For most of the past 4,500 years, cod was king in the Gulf of Maines coastal waters. Today, cod have given way to the Jonah crab with potential long-term consequences for coastal fisheries, according to a University of Maine research report published in the journal Ecosystems.
With crabs and lobsters at the top of the proverbial heap, the Gulf may have entered a new stable phase marked by the presence of expansive kelp beds and the near absence of sea urchins. These findings could signal the likelihood of significant biological changes in other heavily fished parts of the worlds oceans as well.
The authors of the report are Robert S. Steneck, professor of marine sciences at UMaines Darling Marine Center, and former UMaine graduate students John Vavrinec and Amanda Leland. They received support for their research from the Pew Foundation for Marine Conservation, Maine Sea Grant, the Maine Department of Marine Resources and the National Undersea Research Program.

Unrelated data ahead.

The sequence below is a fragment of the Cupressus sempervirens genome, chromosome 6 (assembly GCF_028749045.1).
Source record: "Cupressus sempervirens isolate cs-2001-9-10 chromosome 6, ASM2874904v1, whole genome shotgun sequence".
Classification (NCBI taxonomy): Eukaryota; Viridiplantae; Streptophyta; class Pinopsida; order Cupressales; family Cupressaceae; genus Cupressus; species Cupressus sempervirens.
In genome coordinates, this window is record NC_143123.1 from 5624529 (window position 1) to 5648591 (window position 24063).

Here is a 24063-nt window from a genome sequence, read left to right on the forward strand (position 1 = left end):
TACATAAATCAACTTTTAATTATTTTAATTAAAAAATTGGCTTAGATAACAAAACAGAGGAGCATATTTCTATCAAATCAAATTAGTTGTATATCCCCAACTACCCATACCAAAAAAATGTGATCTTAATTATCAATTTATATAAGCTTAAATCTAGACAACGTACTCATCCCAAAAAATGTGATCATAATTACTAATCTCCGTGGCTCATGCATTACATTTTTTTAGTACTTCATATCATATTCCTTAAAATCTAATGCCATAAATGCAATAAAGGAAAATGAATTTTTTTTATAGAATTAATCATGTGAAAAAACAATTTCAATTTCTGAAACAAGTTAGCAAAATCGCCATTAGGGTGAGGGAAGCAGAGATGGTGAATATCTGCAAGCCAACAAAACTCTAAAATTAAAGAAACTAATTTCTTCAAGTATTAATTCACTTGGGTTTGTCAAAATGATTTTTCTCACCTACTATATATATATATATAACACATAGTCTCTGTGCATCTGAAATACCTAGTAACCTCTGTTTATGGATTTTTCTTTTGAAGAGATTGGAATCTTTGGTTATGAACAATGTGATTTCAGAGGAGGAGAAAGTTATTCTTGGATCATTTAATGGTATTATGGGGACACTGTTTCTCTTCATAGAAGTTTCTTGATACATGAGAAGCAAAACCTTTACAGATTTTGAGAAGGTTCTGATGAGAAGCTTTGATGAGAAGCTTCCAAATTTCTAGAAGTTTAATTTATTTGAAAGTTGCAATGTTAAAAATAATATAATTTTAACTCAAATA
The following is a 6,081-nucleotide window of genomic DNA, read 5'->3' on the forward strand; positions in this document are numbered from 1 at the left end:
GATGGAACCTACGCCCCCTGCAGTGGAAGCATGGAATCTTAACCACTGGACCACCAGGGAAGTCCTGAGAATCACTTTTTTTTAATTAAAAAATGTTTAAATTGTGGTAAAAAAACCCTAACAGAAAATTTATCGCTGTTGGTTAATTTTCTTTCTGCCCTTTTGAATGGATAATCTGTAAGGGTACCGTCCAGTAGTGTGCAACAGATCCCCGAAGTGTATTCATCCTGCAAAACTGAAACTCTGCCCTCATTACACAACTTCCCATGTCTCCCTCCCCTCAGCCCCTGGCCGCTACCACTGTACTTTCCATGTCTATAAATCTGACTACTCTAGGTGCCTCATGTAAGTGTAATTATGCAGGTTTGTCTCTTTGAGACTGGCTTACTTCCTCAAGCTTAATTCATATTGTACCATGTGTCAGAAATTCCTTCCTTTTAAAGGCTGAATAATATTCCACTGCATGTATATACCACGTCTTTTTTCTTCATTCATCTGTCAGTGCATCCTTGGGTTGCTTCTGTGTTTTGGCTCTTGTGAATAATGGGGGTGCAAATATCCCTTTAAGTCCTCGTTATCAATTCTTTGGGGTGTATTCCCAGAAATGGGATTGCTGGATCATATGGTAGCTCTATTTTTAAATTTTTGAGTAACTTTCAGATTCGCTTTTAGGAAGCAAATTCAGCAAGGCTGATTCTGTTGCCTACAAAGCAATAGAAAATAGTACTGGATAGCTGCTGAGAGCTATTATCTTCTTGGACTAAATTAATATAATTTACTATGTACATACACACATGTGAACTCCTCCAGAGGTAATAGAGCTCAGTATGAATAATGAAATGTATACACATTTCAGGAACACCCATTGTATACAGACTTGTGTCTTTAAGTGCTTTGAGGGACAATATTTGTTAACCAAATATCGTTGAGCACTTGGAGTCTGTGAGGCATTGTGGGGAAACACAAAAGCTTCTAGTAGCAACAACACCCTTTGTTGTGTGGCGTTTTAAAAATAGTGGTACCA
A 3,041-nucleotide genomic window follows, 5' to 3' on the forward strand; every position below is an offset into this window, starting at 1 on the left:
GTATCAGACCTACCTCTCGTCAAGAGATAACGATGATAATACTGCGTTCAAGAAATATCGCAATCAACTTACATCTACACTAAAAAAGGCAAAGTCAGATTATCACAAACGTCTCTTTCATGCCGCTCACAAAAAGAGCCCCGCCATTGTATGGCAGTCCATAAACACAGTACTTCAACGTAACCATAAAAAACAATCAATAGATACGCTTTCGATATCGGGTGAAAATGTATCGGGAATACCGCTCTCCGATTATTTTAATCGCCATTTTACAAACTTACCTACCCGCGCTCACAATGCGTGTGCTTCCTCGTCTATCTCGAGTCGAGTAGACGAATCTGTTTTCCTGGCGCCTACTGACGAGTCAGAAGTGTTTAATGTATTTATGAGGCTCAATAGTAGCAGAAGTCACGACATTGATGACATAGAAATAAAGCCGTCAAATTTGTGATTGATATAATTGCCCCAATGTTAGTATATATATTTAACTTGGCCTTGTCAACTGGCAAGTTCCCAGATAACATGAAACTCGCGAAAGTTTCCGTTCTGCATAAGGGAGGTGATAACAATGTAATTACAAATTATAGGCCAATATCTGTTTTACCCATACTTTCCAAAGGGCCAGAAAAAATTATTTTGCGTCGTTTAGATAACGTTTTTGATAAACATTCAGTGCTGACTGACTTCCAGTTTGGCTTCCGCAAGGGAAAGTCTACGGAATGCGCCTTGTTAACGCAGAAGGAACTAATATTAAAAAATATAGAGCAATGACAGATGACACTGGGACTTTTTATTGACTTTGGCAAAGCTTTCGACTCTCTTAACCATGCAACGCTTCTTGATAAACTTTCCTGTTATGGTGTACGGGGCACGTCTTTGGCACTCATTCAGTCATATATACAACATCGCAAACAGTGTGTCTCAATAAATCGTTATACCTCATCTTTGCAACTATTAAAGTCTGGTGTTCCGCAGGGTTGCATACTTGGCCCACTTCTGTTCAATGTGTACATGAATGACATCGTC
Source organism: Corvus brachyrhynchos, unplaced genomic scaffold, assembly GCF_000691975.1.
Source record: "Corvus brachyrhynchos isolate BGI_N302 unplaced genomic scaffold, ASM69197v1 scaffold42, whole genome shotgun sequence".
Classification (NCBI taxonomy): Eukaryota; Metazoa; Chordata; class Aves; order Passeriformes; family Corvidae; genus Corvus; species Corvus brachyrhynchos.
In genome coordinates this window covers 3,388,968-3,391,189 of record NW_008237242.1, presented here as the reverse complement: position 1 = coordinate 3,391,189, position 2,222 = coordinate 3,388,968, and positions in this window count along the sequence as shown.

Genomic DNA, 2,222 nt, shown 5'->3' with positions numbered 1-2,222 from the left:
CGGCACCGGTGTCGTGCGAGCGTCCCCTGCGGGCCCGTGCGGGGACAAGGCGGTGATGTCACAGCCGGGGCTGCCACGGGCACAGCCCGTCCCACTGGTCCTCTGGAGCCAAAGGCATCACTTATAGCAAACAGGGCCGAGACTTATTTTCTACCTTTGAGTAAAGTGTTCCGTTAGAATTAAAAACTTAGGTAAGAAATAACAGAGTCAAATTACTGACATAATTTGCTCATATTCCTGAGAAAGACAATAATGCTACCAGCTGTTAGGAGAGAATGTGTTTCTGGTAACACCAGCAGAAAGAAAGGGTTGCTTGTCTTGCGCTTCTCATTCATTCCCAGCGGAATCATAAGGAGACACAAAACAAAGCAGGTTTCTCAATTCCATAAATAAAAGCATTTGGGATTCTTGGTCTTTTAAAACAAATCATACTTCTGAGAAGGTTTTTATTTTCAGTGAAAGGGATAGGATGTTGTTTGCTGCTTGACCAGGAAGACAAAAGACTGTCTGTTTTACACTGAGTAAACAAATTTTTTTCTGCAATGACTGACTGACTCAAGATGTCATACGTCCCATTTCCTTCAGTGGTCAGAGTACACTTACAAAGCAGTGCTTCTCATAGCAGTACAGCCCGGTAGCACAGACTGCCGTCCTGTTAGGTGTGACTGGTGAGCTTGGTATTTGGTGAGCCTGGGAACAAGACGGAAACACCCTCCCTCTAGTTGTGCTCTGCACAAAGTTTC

Robert Steneck | EurekAlert!
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Silicon nanosheets are thin, two-dimensional layers with exceptional optoelectronic properties very similar to those of graphene. Albeit, the nanosheets are...
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Enzymes behave differently in a test tube compared with the molecular scrum of a living cell. Chemists from the University of Basel have now been able to...
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